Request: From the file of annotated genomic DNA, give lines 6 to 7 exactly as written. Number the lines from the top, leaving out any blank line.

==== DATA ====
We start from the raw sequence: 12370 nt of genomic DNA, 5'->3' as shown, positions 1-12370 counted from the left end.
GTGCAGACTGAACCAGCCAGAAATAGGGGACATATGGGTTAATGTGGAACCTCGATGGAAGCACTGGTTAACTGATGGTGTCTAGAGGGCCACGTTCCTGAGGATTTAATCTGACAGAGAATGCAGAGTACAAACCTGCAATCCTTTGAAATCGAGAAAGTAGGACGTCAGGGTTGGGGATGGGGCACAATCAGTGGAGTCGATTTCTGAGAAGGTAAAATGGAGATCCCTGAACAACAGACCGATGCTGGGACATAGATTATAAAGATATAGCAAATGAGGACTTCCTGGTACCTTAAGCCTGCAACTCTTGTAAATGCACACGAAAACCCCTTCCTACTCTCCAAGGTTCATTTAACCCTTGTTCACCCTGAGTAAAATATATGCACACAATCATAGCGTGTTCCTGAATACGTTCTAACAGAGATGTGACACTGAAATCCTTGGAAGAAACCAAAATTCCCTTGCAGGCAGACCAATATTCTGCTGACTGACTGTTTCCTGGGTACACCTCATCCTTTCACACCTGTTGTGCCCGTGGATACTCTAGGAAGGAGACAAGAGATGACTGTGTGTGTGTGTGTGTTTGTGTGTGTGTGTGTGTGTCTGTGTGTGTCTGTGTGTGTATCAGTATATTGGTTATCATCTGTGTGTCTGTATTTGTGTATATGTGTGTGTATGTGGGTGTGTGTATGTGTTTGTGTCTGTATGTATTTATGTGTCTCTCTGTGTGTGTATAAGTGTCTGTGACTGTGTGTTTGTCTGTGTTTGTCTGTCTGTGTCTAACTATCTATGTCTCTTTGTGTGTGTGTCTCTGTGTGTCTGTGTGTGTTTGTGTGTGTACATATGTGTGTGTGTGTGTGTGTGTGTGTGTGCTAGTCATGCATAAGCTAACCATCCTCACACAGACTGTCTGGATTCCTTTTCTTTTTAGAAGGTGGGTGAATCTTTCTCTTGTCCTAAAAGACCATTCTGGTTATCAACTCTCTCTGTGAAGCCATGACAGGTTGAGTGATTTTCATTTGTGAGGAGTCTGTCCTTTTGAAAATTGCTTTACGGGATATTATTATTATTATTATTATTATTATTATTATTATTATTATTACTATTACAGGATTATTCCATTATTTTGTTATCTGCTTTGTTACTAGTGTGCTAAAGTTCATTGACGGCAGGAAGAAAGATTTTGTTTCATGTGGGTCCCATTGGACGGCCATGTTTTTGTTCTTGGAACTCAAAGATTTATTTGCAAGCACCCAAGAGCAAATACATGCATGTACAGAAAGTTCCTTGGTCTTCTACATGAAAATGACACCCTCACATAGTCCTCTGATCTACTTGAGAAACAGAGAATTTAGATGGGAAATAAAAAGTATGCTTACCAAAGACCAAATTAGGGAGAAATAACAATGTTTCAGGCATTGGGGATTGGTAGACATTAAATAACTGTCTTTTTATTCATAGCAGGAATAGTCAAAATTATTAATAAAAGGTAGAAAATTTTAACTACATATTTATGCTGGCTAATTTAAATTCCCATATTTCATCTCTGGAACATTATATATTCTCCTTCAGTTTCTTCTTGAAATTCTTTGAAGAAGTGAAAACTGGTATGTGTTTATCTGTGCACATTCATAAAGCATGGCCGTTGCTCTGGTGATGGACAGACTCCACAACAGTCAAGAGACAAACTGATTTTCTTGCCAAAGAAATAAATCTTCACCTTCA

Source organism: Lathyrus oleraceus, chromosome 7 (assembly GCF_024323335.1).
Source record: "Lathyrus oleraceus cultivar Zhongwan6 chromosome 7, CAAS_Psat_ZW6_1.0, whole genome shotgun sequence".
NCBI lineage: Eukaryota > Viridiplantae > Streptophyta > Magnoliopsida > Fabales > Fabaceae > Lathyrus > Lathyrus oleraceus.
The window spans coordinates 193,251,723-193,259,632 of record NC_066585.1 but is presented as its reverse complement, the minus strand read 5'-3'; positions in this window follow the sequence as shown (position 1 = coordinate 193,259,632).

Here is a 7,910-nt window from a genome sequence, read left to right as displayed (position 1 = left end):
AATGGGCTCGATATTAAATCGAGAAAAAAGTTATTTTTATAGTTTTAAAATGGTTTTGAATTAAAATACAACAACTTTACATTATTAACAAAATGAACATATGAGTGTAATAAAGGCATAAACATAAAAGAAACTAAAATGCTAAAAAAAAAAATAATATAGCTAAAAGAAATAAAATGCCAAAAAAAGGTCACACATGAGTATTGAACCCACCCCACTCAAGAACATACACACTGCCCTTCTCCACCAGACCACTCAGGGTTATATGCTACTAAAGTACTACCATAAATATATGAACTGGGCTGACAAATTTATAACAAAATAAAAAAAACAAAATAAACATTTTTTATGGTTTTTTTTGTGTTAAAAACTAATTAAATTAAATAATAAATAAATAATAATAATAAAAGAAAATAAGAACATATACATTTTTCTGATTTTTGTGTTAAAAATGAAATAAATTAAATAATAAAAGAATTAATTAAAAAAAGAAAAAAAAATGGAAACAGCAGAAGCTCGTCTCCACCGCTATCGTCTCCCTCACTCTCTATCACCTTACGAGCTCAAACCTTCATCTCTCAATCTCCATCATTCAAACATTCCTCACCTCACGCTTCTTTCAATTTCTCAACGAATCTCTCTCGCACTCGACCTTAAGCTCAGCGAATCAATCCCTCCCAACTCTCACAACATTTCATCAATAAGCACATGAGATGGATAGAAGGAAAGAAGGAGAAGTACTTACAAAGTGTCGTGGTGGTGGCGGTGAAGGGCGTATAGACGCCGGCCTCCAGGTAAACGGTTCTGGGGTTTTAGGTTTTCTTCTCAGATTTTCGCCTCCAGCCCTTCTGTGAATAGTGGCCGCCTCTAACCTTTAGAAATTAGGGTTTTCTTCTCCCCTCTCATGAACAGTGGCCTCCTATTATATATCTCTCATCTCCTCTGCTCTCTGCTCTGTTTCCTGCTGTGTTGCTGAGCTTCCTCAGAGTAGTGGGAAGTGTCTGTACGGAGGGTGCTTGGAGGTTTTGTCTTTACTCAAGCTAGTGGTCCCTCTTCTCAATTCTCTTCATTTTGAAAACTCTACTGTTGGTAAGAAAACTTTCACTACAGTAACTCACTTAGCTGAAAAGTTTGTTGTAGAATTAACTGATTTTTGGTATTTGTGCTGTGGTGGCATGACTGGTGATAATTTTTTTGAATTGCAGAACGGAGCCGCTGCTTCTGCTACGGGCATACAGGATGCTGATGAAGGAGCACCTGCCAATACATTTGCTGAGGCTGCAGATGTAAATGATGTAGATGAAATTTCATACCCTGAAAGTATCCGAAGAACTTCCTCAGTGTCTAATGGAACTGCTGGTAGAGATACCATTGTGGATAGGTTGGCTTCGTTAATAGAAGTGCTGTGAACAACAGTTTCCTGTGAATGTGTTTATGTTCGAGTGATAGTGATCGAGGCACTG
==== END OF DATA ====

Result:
The window spans coordinates 193,251,723-193,259,632 of record NC_066585.1 but is presented as its reverse complement, the minus strand read 5'-3'; positions in this window follow the sequence as shown (position 1 = coordinate 193,259,632).

Here is a 7,910-nt window from a genome sequence, read left to right as displayed (position 1 = left end):